Your handy #Grexit calculator

Will Greece manage, somehow, to remain in the euro? Or will it be forced to leave? Let’s do the math!

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1 Response to Your handy #Grexit calculator

  1. Martin Novar says:

    My thoughts are simply that Greece, Spain, Italy and Portugal are subsidizing Germany by keeping the Euro abnormally cheap. If they were to leave the Eurozone, the Euro would appreciate, as the Mark would if Germany were to go it alone. The cheaper Euro allows Germany to export more and live better at the expense of others.

    In the Monetary Union there is no currency to devalue to restore an equilibrium, attract investment and spur exports, and the “internal devaluation” as the economists are calling austerity, is not working. You cannot shrink your way to growth and wasting a generation of Southern Europeans is heartless.

    My idea is to create a Euro Jr., maybe a Red Euro, and the Sr. Euro could be a Blue Euro. The Red Euro could be devalued to 65% (or so) of the Blue Euro and Spain, Italy, Greece, and Portugal could be in the Red Euro zone. This devaluation would kick start their economies and, over time, if feasible, the two Euros could converge. But with each Euro floating against each other and the other world currencies, the economies would behave more rationally.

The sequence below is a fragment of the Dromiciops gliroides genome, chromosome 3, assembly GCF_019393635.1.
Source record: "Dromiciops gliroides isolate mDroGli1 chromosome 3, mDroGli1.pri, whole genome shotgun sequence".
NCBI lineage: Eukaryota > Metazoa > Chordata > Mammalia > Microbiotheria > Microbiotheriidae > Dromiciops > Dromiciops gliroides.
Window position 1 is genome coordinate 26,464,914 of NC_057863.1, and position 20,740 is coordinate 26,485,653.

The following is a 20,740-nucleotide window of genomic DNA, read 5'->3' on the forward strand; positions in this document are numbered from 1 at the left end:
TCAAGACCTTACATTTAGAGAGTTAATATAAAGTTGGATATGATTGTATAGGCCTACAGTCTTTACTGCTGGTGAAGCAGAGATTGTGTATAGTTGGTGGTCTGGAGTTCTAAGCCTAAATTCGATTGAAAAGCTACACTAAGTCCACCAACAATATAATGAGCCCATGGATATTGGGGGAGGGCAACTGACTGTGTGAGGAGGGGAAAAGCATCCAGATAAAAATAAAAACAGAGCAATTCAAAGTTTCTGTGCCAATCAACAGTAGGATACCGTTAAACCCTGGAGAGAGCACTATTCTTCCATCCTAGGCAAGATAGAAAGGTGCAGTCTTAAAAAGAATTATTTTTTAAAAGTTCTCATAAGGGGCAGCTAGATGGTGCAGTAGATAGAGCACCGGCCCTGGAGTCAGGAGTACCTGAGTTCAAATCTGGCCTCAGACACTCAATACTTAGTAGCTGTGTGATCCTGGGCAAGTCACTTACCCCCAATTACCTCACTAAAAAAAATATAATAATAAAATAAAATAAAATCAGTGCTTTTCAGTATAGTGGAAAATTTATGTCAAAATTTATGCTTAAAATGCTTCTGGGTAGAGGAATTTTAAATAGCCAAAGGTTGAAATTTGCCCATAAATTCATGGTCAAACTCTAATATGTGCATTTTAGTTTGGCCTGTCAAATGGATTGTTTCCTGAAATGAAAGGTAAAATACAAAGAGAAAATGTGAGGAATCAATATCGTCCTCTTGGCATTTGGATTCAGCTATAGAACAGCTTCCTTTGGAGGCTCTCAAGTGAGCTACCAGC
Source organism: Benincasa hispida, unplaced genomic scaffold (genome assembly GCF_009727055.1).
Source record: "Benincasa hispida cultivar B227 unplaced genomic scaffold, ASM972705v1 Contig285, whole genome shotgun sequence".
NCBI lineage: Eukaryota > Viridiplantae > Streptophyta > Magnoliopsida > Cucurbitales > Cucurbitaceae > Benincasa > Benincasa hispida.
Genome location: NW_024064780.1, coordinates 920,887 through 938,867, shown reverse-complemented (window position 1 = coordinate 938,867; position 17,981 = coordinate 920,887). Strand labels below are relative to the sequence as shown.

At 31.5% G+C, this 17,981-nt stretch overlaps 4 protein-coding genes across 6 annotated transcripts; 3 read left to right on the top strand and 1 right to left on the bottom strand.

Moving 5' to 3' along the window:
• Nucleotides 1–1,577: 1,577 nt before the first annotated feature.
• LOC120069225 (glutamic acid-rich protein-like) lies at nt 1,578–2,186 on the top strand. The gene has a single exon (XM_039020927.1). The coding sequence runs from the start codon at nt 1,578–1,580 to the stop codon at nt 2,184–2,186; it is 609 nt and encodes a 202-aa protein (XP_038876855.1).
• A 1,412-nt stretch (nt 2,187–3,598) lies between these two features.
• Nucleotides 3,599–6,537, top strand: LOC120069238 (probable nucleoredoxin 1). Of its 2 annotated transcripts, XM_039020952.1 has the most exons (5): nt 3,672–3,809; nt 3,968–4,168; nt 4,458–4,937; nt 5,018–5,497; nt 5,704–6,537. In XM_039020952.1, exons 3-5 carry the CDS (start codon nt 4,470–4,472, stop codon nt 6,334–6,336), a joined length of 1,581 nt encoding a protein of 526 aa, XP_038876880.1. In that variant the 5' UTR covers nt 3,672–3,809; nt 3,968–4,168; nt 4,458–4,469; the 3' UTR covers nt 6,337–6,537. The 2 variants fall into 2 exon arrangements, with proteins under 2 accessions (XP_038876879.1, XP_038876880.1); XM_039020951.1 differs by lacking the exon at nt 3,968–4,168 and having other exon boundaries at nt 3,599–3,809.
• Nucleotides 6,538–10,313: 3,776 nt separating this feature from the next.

The Great European experiment would be saved.

    The Blue Euro zone would suffer some as their currency appreciates as it is no longer subsidized by the suffering of the Southern European countries. The Eastern European EU members would have to choose which Euro they want.

    Of course, Greece’s legal, pension and tax systems would still have to be reformed to reflect modern standards and the debt would still have to be restructured to reflect that it is largely a function of Germany’s domestic policy of bailing out their own banks who should have been allowed to collapse after making the untenable loans to Greece in the first place.

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